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The Army Corps of Engineers Drains Lock & Dam 14

Marianna Bacallao, WVIK News

This winter, the bottom of the Mississippi River will be visible for the first time since the start of the century. Once every 20 years, the Army Corps of Engineers drains the lock at Lock & Dam 14 for maintenance and inspection. 

Col. Steven Sattinger oversees the dewatering process. He says the lock is over 80 years old, and while parts have been replaced over the years, a majority of the original remains. 

"It's a harsh environment for any sort of infrastructure. The river, obviously there’s freeze, there’s thaw. You see the snow all around me. We have to use salt for the safety of the employees on here to clear the snow on here. Salt and steel and concrete don’t mix well as everybody in the Quad Cities probably knows." 

It takes 24 hours to pump nearly six million gallons of water from the lock. Around the bridge, the water pressure rises to 10 feet. That's enough to knock over a house.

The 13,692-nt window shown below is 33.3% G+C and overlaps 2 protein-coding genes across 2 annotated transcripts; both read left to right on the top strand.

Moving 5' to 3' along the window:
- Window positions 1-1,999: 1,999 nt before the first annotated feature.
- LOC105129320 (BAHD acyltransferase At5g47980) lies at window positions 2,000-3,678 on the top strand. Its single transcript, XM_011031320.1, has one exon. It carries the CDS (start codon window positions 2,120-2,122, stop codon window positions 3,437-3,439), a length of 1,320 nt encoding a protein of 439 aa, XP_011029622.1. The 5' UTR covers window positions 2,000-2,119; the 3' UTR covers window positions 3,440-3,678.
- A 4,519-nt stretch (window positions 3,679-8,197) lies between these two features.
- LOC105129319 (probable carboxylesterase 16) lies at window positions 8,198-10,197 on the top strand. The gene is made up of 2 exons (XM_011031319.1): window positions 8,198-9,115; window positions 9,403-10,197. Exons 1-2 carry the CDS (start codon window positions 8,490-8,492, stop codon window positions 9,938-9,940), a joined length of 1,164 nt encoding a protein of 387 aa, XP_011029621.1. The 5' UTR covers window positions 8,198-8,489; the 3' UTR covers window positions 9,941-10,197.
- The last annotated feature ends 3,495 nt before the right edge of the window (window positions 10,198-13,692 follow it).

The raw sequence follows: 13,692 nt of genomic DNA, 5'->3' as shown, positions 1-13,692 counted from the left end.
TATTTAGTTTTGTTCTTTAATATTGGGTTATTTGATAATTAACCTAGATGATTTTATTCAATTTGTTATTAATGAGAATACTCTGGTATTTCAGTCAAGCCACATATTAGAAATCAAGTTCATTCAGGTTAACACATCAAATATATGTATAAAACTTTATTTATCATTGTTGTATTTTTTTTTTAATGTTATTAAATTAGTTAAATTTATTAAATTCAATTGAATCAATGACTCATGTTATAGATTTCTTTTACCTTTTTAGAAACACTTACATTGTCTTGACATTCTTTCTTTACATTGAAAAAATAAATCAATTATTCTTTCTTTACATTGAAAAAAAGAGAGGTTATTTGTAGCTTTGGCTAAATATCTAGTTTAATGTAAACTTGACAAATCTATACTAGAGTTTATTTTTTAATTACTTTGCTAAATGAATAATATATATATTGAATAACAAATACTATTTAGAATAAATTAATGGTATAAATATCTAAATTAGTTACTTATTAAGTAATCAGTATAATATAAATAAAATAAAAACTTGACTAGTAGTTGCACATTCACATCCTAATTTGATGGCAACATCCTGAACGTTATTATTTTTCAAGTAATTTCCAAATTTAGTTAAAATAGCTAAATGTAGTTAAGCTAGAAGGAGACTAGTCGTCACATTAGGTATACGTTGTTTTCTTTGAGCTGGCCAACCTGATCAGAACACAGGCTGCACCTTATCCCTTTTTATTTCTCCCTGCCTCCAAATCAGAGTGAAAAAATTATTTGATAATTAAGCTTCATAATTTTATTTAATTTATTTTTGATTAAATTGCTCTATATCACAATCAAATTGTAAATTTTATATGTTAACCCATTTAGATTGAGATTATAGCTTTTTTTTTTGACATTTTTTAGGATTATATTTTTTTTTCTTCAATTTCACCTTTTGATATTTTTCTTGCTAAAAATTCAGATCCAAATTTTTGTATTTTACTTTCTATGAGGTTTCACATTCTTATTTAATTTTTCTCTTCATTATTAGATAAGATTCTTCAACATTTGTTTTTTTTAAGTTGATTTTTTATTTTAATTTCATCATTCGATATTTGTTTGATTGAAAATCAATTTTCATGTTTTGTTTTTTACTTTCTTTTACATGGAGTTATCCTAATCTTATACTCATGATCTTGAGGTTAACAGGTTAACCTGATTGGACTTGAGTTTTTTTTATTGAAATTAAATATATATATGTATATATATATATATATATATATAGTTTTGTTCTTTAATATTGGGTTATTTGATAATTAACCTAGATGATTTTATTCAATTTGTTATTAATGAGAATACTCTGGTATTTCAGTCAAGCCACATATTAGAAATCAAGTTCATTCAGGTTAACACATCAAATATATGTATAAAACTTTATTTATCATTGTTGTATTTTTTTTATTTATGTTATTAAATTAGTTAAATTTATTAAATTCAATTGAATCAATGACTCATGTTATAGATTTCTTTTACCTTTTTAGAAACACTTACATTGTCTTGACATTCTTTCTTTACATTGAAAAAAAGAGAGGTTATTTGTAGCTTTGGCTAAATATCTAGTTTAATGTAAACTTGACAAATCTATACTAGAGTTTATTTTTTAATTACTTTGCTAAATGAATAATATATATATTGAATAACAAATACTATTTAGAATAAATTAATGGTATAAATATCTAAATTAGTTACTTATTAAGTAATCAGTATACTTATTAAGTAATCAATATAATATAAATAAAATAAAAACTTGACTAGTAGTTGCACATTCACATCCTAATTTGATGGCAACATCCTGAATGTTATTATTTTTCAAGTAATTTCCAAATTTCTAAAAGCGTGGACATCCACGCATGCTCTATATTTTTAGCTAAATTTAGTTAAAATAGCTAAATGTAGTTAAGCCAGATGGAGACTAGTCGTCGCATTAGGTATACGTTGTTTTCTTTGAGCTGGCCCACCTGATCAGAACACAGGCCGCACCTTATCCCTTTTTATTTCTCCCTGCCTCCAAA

The lock will be drained for up to 60 days. Sattinger says that shouldn't affect commercial traffic. During usual winters, the lock is closed. 

"There is some local traffic; LeClaire has a quarry and some sand that they might want to get down. I'm sure the folks at the I-74 bridge are looking for some stuff to come through this chamber, so we're working as hard as we can to open it on time. So, there is some local traffic, but generally, the industry knows we're going to be closed." 

Lock 14 is scheduled to reopen on March 15. 

Marianna Bacallao is WVIK Quad Cities NPR's 2020-2021 Fellowship Host/Reporter. She graduated Magna Cum Laude from Mercer University's Center for Collaborative Journalism and served as Editor-in-Chief for the student newspaper, The Cluster.